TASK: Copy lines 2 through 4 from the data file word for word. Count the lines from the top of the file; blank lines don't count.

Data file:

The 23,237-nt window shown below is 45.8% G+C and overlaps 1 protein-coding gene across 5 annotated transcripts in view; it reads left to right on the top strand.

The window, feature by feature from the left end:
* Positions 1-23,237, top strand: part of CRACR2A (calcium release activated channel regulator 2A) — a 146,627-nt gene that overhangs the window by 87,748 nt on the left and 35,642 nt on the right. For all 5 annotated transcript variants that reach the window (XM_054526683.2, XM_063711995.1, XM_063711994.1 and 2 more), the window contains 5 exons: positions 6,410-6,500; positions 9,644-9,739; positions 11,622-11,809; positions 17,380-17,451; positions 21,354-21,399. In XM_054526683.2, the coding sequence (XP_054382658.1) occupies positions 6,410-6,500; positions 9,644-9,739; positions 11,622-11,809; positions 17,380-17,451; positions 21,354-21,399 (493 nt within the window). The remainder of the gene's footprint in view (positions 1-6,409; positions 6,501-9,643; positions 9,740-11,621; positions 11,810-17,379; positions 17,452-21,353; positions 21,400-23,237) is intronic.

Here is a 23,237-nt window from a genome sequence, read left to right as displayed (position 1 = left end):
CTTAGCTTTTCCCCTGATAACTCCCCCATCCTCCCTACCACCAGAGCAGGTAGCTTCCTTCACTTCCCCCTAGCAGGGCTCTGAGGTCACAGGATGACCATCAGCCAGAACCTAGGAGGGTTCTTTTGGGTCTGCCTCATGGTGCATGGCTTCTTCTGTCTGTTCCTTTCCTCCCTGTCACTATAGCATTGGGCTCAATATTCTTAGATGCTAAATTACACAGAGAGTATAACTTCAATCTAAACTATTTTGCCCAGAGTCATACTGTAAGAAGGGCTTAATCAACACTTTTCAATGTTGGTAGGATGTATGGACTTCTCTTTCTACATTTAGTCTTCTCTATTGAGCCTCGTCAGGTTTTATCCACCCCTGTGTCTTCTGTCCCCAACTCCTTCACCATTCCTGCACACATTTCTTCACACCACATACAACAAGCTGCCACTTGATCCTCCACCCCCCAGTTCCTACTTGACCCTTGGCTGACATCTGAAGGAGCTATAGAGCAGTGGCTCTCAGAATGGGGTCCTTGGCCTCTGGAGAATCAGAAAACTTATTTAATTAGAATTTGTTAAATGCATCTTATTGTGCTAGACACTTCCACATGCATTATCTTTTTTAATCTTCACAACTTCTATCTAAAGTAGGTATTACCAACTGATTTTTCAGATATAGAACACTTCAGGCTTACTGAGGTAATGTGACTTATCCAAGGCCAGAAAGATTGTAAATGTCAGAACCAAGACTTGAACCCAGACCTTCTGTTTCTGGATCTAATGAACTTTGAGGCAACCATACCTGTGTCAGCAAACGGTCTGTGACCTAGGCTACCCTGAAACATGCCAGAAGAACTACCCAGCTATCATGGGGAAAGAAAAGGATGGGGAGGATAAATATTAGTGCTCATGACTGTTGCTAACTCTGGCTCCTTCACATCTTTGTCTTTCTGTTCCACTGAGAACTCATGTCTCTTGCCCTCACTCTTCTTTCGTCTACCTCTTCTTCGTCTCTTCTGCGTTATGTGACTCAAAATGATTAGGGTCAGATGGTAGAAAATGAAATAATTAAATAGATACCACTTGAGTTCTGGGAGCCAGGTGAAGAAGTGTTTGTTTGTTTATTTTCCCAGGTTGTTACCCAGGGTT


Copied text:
The window, feature by feature from the left end:
* Positions 1-23,237, top strand: part of CRACR2A (calcium release activated channel regulator 2A) — a 146,627-nt gene that overhangs the window by 87,748 nt on the left and 35,642 nt on the right. For all 5 annotated transcript variants that reach the window (XM_054526683.2, XM_063711995.1, XM_063711994.1 and 2 more), the window contains 5 exons: positions 6,410-6,500; positions 9,644-9,739; positions 11,622-11,809; positions 17,380-17,451; positions 21,354-21,399. In XM_054526683.2, the coding sequence (XP_054382658.1) occupies positions 6,410-6,500; positions 9,644-9,739; positions 11,622-11,809; positions 17,380-17,451; positions 21,354-21,399 (493 nt within the window). The remainder of the gene's footprint in view (positions 1-6,409; positions 6,501-9,643; positions 9,740-11,621; positions 11,810-17,379; positions 17,452-21,353; positions 21,400-23,237) is intronic.

Here is a 23,237-nt window from a genome sequence, read left to right as displayed (position 1 = left end):